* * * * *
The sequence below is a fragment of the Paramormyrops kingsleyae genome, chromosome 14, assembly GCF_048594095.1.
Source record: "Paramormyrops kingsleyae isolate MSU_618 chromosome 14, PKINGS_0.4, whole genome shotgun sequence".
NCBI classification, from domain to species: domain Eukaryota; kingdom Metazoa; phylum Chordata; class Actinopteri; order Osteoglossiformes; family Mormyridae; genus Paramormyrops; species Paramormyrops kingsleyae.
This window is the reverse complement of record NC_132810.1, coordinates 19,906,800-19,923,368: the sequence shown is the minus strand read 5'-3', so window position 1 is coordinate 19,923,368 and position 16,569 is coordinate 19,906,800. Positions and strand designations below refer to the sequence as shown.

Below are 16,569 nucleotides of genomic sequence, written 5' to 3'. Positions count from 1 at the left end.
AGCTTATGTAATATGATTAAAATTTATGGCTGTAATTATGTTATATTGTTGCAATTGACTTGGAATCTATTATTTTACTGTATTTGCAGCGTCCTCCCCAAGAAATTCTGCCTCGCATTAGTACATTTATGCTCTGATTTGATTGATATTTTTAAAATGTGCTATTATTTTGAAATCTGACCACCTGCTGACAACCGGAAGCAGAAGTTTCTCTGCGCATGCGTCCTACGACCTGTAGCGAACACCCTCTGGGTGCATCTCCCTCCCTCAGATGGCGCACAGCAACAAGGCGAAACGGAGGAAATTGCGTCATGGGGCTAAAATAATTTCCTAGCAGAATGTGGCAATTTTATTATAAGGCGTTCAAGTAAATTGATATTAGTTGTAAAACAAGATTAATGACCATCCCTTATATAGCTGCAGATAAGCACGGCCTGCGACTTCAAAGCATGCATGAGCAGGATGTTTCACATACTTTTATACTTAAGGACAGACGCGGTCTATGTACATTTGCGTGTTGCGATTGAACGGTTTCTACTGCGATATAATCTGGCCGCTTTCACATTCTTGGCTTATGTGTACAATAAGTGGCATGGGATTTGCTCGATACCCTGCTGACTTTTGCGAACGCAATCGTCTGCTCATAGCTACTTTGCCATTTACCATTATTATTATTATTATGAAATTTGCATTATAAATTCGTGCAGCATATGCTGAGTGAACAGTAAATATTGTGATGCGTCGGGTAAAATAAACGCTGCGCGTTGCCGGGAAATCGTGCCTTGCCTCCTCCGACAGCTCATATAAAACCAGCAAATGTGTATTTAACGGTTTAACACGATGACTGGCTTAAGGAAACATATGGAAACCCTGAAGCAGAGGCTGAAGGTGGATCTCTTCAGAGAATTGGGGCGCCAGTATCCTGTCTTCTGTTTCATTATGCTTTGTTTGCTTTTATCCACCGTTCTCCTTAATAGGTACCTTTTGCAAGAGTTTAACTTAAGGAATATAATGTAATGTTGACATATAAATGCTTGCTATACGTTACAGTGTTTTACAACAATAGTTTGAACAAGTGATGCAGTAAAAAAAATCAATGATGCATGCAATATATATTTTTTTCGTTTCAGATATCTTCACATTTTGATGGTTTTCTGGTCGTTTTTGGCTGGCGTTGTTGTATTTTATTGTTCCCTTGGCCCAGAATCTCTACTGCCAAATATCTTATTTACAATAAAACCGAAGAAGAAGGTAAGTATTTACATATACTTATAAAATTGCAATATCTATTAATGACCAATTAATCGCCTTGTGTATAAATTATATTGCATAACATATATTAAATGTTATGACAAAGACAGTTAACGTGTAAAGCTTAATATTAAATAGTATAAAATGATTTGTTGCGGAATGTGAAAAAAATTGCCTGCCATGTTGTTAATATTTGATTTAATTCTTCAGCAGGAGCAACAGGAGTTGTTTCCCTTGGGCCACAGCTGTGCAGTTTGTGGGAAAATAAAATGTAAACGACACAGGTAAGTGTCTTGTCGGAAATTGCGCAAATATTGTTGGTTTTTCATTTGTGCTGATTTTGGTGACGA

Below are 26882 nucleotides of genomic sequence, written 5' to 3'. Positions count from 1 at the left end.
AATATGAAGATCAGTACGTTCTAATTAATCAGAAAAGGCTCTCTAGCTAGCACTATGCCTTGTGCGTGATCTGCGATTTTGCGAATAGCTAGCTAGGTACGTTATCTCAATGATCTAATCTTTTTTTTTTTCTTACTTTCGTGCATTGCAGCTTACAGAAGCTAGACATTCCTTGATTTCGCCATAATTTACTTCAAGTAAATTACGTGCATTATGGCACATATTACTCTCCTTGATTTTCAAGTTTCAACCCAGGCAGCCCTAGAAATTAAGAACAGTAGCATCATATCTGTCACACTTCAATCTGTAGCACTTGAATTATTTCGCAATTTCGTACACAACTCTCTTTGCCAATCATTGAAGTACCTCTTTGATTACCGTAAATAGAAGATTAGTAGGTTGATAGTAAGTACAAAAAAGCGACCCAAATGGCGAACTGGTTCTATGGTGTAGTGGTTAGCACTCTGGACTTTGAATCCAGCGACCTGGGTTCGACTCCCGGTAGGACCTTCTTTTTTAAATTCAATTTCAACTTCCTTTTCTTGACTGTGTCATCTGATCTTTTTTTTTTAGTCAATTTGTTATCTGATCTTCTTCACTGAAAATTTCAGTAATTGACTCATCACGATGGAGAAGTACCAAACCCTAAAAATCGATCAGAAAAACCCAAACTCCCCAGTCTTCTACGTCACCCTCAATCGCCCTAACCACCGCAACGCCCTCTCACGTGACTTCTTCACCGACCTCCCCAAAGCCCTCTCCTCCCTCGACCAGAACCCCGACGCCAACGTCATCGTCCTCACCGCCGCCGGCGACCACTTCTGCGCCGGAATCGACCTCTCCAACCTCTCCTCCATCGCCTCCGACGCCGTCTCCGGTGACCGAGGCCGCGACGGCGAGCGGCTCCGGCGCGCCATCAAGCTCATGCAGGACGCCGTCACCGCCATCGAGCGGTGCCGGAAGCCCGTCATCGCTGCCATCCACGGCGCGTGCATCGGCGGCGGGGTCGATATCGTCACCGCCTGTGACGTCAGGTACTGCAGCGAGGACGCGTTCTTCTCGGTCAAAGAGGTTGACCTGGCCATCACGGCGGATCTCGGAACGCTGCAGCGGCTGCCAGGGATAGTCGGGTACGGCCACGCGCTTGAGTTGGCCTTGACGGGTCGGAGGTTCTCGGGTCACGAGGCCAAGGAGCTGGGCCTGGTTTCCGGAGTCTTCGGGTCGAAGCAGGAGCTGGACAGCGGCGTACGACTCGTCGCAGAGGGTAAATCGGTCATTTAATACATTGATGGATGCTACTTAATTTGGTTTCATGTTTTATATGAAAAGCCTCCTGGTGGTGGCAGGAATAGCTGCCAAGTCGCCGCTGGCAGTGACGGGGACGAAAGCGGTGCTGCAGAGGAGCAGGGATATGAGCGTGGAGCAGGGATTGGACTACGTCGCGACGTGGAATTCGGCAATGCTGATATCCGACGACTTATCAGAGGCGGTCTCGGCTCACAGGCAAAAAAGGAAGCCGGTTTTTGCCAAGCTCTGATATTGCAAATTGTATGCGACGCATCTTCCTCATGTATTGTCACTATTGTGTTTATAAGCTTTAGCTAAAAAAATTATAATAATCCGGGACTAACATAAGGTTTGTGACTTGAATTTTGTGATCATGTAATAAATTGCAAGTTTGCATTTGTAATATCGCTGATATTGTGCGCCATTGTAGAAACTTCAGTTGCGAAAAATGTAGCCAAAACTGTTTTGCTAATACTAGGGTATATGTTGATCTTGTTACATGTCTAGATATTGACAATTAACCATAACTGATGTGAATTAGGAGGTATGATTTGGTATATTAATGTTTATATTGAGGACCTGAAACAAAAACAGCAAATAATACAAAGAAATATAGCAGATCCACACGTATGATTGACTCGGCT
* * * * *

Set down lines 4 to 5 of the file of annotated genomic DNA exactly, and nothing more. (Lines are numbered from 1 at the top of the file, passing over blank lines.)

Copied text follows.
This window is the reverse complement of record NC_132810.1, coordinates 19,906,800-19,923,368: the sequence shown is the minus strand read 5'-3', so window position 1 is coordinate 19,923,368 and position 16,569 is coordinate 19,906,800. Positions and strand designations below refer to the sequence as shown.

Below are 16,569 nucleotides of genomic sequence, written 5' to 3'. Positions count from 1 at the left end.